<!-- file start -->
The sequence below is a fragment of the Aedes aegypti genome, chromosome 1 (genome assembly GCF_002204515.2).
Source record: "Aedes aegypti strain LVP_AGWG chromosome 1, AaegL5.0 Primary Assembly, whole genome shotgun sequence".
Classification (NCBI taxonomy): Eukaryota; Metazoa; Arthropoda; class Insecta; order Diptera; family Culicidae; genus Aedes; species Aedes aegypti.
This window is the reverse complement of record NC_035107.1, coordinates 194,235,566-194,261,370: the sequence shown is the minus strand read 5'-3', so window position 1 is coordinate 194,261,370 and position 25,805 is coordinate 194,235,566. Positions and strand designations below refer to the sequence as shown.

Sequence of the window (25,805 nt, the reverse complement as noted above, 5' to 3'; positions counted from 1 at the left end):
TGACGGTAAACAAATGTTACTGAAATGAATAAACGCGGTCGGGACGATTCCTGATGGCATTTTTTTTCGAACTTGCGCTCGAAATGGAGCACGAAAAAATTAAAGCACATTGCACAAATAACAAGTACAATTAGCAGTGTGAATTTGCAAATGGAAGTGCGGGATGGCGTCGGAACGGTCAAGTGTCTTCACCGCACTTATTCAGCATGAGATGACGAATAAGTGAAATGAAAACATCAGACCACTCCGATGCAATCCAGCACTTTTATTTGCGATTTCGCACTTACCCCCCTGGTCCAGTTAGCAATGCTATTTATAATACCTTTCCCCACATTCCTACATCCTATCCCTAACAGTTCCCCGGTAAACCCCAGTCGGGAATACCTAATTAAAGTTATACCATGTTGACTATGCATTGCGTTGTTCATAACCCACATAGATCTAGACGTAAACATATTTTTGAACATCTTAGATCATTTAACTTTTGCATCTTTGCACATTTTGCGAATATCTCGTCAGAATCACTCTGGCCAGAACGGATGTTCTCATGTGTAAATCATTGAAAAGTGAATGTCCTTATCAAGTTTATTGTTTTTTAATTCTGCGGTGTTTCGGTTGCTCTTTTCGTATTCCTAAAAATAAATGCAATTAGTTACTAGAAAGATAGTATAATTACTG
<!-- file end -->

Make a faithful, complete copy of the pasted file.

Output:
The sequence below is a fragment of the Aedes aegypti genome, chromosome 1 (genome assembly GCF_002204515.2).
Source record: "Aedes aegypti strain LVP_AGWG chromosome 1, AaegL5.0 Primary Assembly, whole genome shotgun sequence".
Classification (NCBI taxonomy): Eukaryota; Metazoa; Arthropoda; class Insecta; order Diptera; family Culicidae; genus Aedes; species Aedes aegypti.
This window is the reverse complement of record NC_035107.1, coordinates 194,235,566-194,261,370: the sequence shown is the minus strand read 5'-3', so window position 1 is coordinate 194,261,370 and position 25,805 is coordinate 194,235,566. Positions and strand designations below refer to the sequence as shown.

Sequence of the window (25,805 nt, the reverse complement as noted above, 5' to 3'; positions counted from 1 at the left end):
TGACGGTAAACAAATGTTACTGAAATGAATAAACGCGGTCGGGACGATTCCTGATGGCATTTTTTTTCGAACTTGCGCTCGAAATGGAGCACGAAAAAATTAAAGCACATTGCACAAATAACAAGTACAATTAGCAGTGTGAATTTGCAAATGGAAGTGCGGGATGGCGTCGGAACGGTCAAGTGTCTTCACCGCACTTATTCAGCATGAGATGACGAATAAGTGAAATGAAAACATCAGACCACTCCGATGCAATCCAGCACTTTTATTTGCGATTTCGCACTTACCCCCCTGGTCCAGTTAGCAATGCTATTTATAATACCTTTCCCCACATTCCTACATCCTATCCCTAACAGTTCCCCGGTAAACCCCAGTCGGGAATACCTAATTAAAGTTATACCATGTTGACTATGCATTGCGTTGTTCATAACCCACATAGATCTAGACGTAAACATATTTTTGAACATCTTAGATCATTTAACTTTTGCATCTTTGCACATTTTGCGAATATCTCGTCAGAATCACTCTGGCCAGAACGGATGTTCTCATGTGTAAATCATTGAAAAGTGAATGTCCTTATCAAGTTTATTGTTTTTTAATTCTGCGGTGTTTCGGTTGCTCTTTTCGTATTCCTAAAAATAAATGCAATTAGTTACTAGAAAGATAGTATAATTACTG